3 CE Credits
Eduardo Esteban Bustamante, Ph.D., FACSM
Assistant Professor, Department of Kinesiology and Nutrition
Director, Healthy Kids Lab
College of Applied Health Sciences
University of Illinois Chicago (UIC)
Lauren Strober, Ph.D.
Assistant Director, Cognitive Health and Well-being
The Center for Neuropsychology & Neuroscience Research
Research Associate Professor, Department of Physical Medicine & Rehabilitation
Rutgers, State University of New Jersey – New Jersey Medical School
Michelle Chen, Ph.D.
Core Faculty Member, Institute for Health, Health Care Policy and Aging Research
Instructor, Department of Neurology, Robert Wood Johnson Medical School, Rutgers University
Brain health science has exploded in the last 15 years; however, many practitioners only have a general sense of related findings and clinical applications. All neuropsychologists and allied professionals, regardless of setting or clinical populations with whom they work, can benefit from updated knowledge related to the importance of protective and modifiable lifestyle factors (e.g., exercise, sleep, nutrition, intellectual activity, social engagement, stress management) on brain and cognitive health. This knowledge, in turn, can help clarify effective, evidence-based, brain-health recommendations for use in clinical practice from both a preventative and treatment perspective. This 3-hour virtual workshop is designed to inform the audience of recent advancements in brain health, with a focus on protective and modifiable lifestyle factors that promote well-being throughout the lifespan. Strategies for discussing brain and cognitive health recommendations with patients will also be emphasized.
After the webinar, participants will be able to:
1. Describe the role of health behaviors on youth neurocognitive development.
2. List the modifiable factors (i.e., person-specific and/or secondary factors) that have the greatest impact on brain health throughout the lifespan.
3. Describe the ways in which women and men are differentially impacted by some risk and protective factors in aging.
4. Develop and design strategies for educating patients about brain health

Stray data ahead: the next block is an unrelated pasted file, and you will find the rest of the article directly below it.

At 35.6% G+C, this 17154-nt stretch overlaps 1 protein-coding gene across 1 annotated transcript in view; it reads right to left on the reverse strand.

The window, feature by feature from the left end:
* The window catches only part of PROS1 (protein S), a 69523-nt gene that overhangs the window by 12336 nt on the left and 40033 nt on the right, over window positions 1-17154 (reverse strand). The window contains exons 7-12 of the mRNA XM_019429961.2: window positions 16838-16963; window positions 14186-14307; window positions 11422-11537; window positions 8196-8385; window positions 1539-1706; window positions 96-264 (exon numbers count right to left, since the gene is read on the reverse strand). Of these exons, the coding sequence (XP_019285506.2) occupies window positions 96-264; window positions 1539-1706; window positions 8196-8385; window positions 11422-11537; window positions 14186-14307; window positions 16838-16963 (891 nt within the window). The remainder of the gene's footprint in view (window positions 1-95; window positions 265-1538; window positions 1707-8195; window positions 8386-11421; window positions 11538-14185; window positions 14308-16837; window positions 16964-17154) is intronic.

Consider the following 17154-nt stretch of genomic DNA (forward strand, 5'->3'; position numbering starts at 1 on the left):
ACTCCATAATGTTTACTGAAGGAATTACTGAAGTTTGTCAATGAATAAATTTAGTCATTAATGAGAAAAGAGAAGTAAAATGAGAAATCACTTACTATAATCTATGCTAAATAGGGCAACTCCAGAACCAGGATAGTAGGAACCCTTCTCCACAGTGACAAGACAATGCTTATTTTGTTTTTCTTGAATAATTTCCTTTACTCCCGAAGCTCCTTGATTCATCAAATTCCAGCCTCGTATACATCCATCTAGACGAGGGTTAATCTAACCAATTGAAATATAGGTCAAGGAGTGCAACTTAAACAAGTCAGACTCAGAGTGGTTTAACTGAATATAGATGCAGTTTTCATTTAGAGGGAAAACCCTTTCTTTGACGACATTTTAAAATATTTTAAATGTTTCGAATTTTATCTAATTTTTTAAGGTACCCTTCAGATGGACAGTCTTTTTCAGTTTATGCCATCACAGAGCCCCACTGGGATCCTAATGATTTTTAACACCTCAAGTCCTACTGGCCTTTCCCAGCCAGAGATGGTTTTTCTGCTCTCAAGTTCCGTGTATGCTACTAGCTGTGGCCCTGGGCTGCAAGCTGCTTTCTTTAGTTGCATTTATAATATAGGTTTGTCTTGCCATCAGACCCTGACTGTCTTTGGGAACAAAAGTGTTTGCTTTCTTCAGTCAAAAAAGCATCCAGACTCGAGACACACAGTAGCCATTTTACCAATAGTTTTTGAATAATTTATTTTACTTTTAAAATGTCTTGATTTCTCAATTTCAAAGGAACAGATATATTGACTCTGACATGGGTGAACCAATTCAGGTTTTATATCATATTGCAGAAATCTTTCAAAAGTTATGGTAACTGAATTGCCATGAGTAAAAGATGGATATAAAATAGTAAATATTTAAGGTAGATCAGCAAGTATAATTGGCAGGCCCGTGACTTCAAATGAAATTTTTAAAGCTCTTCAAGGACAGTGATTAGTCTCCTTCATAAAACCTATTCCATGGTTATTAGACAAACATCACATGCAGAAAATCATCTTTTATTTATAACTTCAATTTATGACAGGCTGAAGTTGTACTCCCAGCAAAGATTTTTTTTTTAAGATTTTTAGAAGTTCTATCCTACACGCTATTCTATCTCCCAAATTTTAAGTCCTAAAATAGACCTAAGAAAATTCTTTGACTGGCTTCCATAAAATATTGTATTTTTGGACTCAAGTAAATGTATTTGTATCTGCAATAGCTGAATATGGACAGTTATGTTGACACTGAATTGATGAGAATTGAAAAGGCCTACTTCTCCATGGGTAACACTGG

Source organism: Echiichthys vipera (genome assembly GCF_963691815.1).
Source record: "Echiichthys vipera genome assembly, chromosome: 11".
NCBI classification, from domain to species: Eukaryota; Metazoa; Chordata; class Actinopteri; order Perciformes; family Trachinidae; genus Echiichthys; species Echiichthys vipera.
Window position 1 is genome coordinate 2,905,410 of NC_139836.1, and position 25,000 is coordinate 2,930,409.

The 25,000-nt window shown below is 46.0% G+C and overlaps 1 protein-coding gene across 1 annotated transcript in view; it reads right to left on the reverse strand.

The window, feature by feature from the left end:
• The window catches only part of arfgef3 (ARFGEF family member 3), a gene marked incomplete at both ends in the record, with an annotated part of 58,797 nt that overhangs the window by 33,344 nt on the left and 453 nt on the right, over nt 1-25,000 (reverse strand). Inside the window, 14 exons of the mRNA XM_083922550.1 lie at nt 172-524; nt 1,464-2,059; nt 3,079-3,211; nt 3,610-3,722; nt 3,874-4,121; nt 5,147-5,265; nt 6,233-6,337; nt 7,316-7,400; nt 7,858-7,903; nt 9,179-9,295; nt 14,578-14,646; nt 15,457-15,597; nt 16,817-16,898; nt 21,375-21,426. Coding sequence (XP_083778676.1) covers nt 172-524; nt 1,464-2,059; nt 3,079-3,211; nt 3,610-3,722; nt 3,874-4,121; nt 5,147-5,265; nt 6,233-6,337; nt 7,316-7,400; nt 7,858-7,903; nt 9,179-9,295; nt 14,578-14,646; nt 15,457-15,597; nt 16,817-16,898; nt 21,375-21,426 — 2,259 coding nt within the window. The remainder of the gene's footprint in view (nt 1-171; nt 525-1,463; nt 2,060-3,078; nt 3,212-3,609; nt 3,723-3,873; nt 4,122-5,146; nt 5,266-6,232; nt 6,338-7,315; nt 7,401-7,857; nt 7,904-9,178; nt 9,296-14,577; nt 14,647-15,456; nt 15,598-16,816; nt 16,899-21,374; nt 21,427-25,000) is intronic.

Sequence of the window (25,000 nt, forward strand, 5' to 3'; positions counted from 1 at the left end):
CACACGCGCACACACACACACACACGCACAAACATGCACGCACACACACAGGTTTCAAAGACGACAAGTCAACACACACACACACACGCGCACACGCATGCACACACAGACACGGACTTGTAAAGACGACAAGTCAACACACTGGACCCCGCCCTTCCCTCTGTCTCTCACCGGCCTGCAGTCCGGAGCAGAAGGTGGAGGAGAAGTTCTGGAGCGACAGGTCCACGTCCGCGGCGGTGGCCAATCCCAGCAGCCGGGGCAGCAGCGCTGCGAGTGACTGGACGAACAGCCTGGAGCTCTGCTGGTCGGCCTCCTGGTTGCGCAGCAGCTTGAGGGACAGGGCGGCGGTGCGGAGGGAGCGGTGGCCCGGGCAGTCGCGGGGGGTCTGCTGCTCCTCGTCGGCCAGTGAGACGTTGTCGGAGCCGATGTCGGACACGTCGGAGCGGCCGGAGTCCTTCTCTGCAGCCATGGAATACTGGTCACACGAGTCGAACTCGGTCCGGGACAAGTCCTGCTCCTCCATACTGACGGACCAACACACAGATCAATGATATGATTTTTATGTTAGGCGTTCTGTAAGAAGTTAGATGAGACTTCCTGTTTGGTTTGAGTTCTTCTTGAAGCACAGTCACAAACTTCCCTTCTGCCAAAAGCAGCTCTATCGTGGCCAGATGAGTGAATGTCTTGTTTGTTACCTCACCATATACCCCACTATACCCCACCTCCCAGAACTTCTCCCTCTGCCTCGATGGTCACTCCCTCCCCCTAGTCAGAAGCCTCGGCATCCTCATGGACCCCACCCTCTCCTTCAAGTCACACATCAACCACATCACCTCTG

Target Audience: Health care providers are the primary audience, including neuropsychologists, clinical psychologists, social workers, other allied health professionals, physicians (including both pediatricians and geriatricians), nurses, and others with an interest in brain health and well-being.
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Instructional Level: Intermediate
Eduardo Esteban Bustamante, Ph.D., FACSM is an Assistant Professor of Kinesiology and Nutrition and Director of the Healthy Kids Lab at University of Illinois Chicago (UIC). He holds a Ph.D. in Kinesiology, Nutrition, and Rehabilitation from UIC and completed a postdoctoral research fellowship at Medical College of Georgia. Dr. Bustamante studies relationships between health behaviors and mental health among children and families in underserved communities. This includes understanding the determinants of health behaviors, the generation of scalable community-engaged lifestyle interventions, and investigation of the neurocognitive and mental health consequences of health behaviors. His work has been funded by the National Institute of Mental Health, the National Institute of Minority Health and Health Disparities, the UIC Center for Health Equity Research, and the Chicago Partnership for Health Promotion.
Dr. Lauren Strober is the Assistant Director of Cognitive Health and Well-being in the Center for Neuropsychology & Neuroscience Research (CNNR) at Kessler Foundation and a Research Associate Professor in Physical Medicine & Rehabilitation at Rutgers, State University of New Jersey – New Jersey Medical School. Dr. Strober’s research focuses on issues pertaining to psychological well-being and quality of life (QOL) for those living with multiple sclerosis (MS). More specifically, Dr. Strober examines: (1) the phenomenological experience of secondary factors associated with MS and other neurological conditions (e.g., depression, fatigue, sleep disturbance, personality changes); (2) the influence of secondary factors on cognitive functioning, psychological well-being, and quality of life; (3) identification of person-specific factors (e.g., self-efficacy, personality) that are accountable for various outcomes (e.g., unemployment) following illness or injury; and (4) development of clinical interventions aimed at ameliorating the disease and person-specific factors found to account for detriments in health, functioning, and well-being for those with MS. She has been funded by the Epilepsy Foundation, NIH, NMSS, NIDILRR, Sanofi Genzyme, Biogen Idec, and Patterson Trust and has secured over $2 million dollars in external funding as Principal Investigator for her research in these areas.
Dr. Michelle Chen is a neuropsychologist with a Ph.D. in Clinical Psychology from Yeshiva University. She completed her clinical internship at the VA Maryland Health Care System and postdoctoral research training at Kessler Foundation. She is currently a core faculty member of the Institute for Health, Health Care Policy and Aging Research, and Instructor in the Department of Neurology at Robert Wood Johnson Medical School, Rutgers University. Her current research programs focus on modifiable risk factors for cognitive aging and remote symptom monitoring using digital technologies, with the long-term goals of developing and validating digital lifestyle interventions aimed at improving cognition in neurologic populations. Dr. Chen is the recipient of a K23 Mentored Career Development Award funded by the National Institutes of Health (NIH), studying the longitudinal impact of health and lifestyle risk factors for cognitive decline among persons with MS.